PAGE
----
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The Obvious (and not-so-obvious) World of Accessibility

Accessibility laws are not just applied to the physical world. There are, of course, accessibility laws and principles in action in the real world and how it is applied. Sometimes these are obvious, and sometimes, well… not so much.

Today, federal and regional laws mandate that digital content and public-facing documents must be made accessible. And it’s not just the law… it is the right thing to do.  Ensuring that websites, online records, digital content, and transactional enterprise documents like bills, statements, notices and letters, comply needs the right strategy, technology and approach. There is no magic wand that addresses them all. But all need to be addressed.

The state of things today… A Lay of the Land

Many organizations recognize the need to address accessibility. Some are forming teams or committees, and consulting Accessibility experts to take on the important work of making things accessible.

Many are helping to create a culture of Compliance, ensuring equitable outcomes for all and making sure that the Diversity, Equity and Inclusion goals and initiatives that they’ve put in writing come to life and become a reality.   

Oftentimes numerous teams are involved to create success

All organizations want to mitigate the significant risk to their brand, and the obvious legal risks of being non-compliant (like costly litigation and other legal penalties).  In effect, Many teams including Risk and Compliance, IT. Communications, Marketing, and DEI teams are driving much of that change.  They often collaborate with designers, architects, and builders.  And when it comes to the digital world, they collaborate with their IT teams to ensure everything’s covered.

While it is important to have a holistic approach, by ensuring physical locations are accessible and at the same time working to ensure the company’s website is also accessible, it is but part of the picture.  In fact, websites are only one way that an organization engages with an audience, most importantly their valued customers.

It isn’t just websites that matter

But, what about the regular touchpoints an organization has with these valued customers? This includes the digital transactional documents sent daily, weekly, and monthly. Statements, bills, letters, invoices, quarterly reports, notices, cyclical updates, insurance policies, and more. These need to be addressed as well.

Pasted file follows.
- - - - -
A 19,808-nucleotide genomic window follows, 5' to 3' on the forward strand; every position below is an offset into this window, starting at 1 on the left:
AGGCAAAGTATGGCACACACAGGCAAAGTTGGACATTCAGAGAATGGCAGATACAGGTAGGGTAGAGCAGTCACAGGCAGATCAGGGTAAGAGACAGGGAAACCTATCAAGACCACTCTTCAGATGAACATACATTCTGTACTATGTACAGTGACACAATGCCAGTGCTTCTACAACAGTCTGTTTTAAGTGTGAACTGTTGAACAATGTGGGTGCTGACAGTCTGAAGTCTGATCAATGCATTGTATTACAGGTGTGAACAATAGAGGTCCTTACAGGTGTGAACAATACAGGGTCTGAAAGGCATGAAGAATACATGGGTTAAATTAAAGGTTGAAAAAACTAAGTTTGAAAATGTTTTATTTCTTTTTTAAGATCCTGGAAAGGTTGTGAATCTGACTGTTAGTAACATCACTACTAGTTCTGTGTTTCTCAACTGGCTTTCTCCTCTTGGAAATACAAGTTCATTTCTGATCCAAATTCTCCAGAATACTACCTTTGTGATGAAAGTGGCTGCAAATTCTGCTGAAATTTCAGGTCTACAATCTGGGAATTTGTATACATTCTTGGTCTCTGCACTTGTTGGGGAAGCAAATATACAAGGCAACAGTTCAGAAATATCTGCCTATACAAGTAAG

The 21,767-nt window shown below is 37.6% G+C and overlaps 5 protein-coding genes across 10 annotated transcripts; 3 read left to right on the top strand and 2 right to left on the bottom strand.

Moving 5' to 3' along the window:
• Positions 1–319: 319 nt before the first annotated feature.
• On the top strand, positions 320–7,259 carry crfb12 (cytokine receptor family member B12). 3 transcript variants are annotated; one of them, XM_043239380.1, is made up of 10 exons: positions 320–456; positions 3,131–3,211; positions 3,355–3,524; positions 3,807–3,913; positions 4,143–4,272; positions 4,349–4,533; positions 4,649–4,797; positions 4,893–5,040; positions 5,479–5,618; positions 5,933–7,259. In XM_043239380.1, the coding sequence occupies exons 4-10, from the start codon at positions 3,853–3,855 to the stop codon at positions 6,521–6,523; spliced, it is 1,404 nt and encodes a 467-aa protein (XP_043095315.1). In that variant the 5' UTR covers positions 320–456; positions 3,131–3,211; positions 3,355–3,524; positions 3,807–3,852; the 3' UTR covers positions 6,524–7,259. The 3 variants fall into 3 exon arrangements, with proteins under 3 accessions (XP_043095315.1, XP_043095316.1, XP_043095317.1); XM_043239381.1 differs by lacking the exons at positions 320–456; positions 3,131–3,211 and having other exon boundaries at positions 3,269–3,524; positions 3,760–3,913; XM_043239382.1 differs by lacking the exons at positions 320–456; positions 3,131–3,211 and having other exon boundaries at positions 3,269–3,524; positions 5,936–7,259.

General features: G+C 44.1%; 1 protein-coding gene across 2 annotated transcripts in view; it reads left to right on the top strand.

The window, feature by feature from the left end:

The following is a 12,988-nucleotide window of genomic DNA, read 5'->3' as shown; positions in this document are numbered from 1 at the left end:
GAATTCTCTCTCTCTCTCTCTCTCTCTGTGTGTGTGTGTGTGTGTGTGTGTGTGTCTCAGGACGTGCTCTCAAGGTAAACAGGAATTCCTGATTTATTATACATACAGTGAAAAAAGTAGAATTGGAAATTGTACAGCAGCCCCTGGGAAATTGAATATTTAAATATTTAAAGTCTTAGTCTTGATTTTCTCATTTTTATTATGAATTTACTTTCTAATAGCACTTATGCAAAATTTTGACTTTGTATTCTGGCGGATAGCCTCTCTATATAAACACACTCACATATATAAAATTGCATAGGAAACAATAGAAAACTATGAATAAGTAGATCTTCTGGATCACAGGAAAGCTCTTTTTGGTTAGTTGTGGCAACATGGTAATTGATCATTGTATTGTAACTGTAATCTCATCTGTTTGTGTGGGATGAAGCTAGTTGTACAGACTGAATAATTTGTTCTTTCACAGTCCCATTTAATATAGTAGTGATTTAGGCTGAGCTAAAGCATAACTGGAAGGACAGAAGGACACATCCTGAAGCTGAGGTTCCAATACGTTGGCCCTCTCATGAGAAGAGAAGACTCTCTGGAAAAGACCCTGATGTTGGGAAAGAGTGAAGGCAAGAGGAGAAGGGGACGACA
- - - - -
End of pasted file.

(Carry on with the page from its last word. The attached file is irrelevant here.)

The same laws that ushered in important changes for accessible wheelchair ramps, cut curbs and automatic doors also apply to digital correspondence.  Your transactional documents must be accessible and compliant.

The long arm of the law reaches all the way into the digital realm

In the United States the Americans with Disabilities Act, or ADA, was signed into law over 30 years ago. It applies to the built environment, as well as the physical, tangible world. It now includes the digital world, including websites and digital documents.  Other regions also have Accessibility laws by which all organizations, public and private, must abide. In the province of Ontario, Canada, there exists some of the most stringent accessibility laws on the books today.  The Accessibility for Ontarians with Disabilities Act or AODA has deadlines for digital accessibility that have already passed. This leaves many companies in a state of non-compliance and considerable risk.

The reason Accessibility laws exist in many jurisdictions around the world

Whether in the U.S., Canada, the EU, the UK, Australia and elsewhere… Accessibility is a global concern.  Why? 

  • Mobile Screen Reader usage is up 76% in 8 years.
  • Broad web audits found that 71% of web forms were inaccessible. 
  • The aging population is predicted to triple to 1.5 billion by 2050 presenting a growing scope to the problem of inaccessibility. 
  • Most of the bills, letters, statements, and more sent electronically cannot be read by assistive technology. 
  • Upwards of 20% of people identify as having a print disability.